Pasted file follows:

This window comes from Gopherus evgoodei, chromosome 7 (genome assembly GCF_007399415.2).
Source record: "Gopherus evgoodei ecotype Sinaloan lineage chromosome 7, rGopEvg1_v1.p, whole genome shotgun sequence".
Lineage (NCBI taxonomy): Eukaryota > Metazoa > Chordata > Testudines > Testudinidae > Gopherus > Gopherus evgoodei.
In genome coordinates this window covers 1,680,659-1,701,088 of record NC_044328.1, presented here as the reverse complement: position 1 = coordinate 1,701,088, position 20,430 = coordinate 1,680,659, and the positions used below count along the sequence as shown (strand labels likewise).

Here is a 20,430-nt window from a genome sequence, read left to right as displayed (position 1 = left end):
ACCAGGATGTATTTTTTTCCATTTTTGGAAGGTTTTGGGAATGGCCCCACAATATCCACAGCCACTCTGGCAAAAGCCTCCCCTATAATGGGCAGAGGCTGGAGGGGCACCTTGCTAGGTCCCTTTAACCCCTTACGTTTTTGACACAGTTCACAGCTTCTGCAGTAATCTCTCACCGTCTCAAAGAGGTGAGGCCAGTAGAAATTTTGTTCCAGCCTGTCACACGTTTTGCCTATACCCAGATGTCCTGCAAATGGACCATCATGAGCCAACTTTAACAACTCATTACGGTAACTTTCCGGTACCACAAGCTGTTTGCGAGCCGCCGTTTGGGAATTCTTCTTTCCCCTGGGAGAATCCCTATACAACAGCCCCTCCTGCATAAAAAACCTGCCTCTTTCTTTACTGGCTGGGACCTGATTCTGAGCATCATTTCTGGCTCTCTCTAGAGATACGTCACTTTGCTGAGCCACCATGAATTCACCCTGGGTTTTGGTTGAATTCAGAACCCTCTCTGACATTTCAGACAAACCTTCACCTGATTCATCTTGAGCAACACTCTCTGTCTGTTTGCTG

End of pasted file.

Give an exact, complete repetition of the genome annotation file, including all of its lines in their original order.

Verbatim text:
This window comes from Gopherus evgoodei, chromosome 7 (genome assembly GCF_007399415.2).
Source record: "Gopherus evgoodei ecotype Sinaloan lineage chromosome 7, rGopEvg1_v1.p, whole genome shotgun sequence".
Lineage (NCBI taxonomy): Eukaryota > Metazoa > Chordata > Testudines > Testudinidae > Gopherus > Gopherus evgoodei.
In genome coordinates this window covers 1,680,659-1,701,088 of record NC_044328.1, presented here as the reverse complement: position 1 = coordinate 1,701,088, position 20,430 = coordinate 1,680,659, and the positions used below count along the sequence as shown (strand labels likewise).

Here is a 20,430-nt window from a genome sequence, read left to right as displayed (position 1 = left end):
ACCAGGATGTATTTTTTTCCATTTTTGGAAGGTTTTGGGAATGGCCCCACAATATCCACAGCCACTCTGGCAAAAGCCTCCCCTATAATGGGCAGAGGCTGGAGGGGCACCTTGCTAGGTCCCTTTAACCCCTTACGTTTTTGACACAGTTCACAGCTTCTGCAGTAATCTCTCACCGTCTCAAAGAGGTGAGGCCAGTAGAAATTTTGTTCCAGCCTGTCACACGTTTTGCCTATACCCAGATGTCCTGCAAATGGACCATCATGAGCCAACTTTAACAACTCATTACGGTAACTTTCCGGTACCACAAGCTGTTTGCGAGCCGCCGTTTGGGAATTCTTCTTTCCCCTGGGAGAATCCCTATACAACAGCCCCTCCTGCATAAAAAACCTGCCTCTTTCTTTACTGGCTGGGACCTGATTCTGAGCATCATTTCTGGCTCTCTCTAGAGATACGTCACTTTGCTGAGCCACCATGAATTCACCCTGGGTTTTGGTTGAATTCAGAACCCTCTCTGACATTTCAGACAAACCTTCACCTGATTCATCTTGAGCAACACTCTCTGTCTGTTTGCTG